Oxfam Australia responds to alerts of data breach affecting its 1.7 millions supporters
Oxfam is trying to work out what data was accessed
Oxfam Australia, a non-for-profit aid and development organization, is investigating a suspected cyberattack that has allegedly impacted the data of 1.7 million donors.
Forensic specialists have been brought to “assist in identifying whether data may have been accessed and any impact on its supporters”.
The matter has also been reported to the Australian Cyber Security Centre and the Office of the Australian Information Commissioner.
While it is not yet known whether any data has been compromised, Bleeping Computer earlier this week reported that a threat actor had tried to sell one of the charity’s databases.
The database is alleged to contain contact and donor information, including names, email addresses and phone numbers, for about 1.7 million Oxfam Australia supporters.
In response, Oxfam responded in a statement that these allegations are not verified, stating that IT experts “[continue] to be confirming the type of data that may have been accessed and whether any of our supporters are impacted”.
“Launching the investigation and ascertaining key facts have been our priorities, but this is a complex issue and inquiries are in their early stages,” she said.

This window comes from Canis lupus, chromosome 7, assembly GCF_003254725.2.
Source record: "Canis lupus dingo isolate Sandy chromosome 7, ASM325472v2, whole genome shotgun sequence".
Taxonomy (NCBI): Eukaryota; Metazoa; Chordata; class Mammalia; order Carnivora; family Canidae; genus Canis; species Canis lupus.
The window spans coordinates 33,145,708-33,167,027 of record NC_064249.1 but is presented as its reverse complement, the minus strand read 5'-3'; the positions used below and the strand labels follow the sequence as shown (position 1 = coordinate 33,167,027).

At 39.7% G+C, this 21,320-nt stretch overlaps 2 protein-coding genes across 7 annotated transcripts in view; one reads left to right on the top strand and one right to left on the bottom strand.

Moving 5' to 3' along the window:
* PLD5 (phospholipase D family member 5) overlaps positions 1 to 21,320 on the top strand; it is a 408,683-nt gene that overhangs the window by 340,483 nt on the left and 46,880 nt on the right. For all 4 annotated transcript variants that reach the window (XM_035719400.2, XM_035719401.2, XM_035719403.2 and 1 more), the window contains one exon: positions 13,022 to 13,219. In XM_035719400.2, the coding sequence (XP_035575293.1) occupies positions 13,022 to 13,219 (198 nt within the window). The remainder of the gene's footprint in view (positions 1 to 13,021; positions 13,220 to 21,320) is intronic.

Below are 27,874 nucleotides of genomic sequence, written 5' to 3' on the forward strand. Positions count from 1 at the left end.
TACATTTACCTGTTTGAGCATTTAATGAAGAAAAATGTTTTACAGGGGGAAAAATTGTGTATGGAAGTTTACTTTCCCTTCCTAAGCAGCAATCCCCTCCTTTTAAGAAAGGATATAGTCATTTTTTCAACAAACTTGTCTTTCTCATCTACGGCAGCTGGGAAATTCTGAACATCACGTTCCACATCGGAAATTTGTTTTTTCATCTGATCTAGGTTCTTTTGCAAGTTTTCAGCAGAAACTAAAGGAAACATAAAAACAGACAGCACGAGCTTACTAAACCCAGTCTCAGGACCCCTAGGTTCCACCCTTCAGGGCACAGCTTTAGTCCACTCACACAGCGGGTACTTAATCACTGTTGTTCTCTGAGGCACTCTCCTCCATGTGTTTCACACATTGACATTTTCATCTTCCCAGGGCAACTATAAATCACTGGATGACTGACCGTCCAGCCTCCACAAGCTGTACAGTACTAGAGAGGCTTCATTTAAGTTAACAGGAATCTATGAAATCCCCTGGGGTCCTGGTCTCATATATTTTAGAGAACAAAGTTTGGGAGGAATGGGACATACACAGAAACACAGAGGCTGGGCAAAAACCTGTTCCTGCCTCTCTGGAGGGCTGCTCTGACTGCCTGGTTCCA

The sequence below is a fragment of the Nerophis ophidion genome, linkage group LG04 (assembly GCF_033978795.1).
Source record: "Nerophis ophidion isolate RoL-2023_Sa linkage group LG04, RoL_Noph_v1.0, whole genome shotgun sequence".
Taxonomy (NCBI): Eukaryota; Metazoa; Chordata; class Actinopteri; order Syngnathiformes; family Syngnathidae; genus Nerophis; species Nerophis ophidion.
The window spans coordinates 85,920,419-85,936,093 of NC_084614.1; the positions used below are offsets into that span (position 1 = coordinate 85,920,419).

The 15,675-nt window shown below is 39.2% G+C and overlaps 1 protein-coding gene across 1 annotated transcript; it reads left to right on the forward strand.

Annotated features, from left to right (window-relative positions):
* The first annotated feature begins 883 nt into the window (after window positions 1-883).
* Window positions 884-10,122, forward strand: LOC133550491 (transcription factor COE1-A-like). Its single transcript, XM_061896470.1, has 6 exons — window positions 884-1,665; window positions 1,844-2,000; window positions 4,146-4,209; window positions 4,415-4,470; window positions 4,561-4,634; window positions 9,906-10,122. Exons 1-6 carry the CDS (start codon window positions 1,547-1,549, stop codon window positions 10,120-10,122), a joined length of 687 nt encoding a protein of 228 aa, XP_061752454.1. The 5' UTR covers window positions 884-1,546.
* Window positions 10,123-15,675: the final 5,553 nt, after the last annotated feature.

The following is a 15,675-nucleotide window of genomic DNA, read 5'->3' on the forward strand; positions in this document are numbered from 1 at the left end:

The company updated on Feb. 9 that it is “in the process of notifying all supporters for whom we have a contactable email address”, and urged donors to contact them with any questions.
This is not the first charity data breach that happened of late. The largest woodland conservation charity in the United Kingdom, Woodland Trust, has just confirmed that it was hit with a cyberattack in December 2020.
Woodland Trust experienced disruption as many systems are offline, affecting the ability to support “certain services” for members and supporters, the company said in a statement.
Charities are especially vulnerable to hackers and other malicious elements because they are sometimes perceived as easy targets.
Some charities do not adequately invest in data security and other charities lack the resources to adequately respond to such attacks. In addition, charities often have a treasure trove of sensitive information, such as payment details, as well as personally-identifiable information about donors.
This also reinforces a recent report on the rising data breaches in Australia, which mostly involves contact information and financial details, W.Media reported.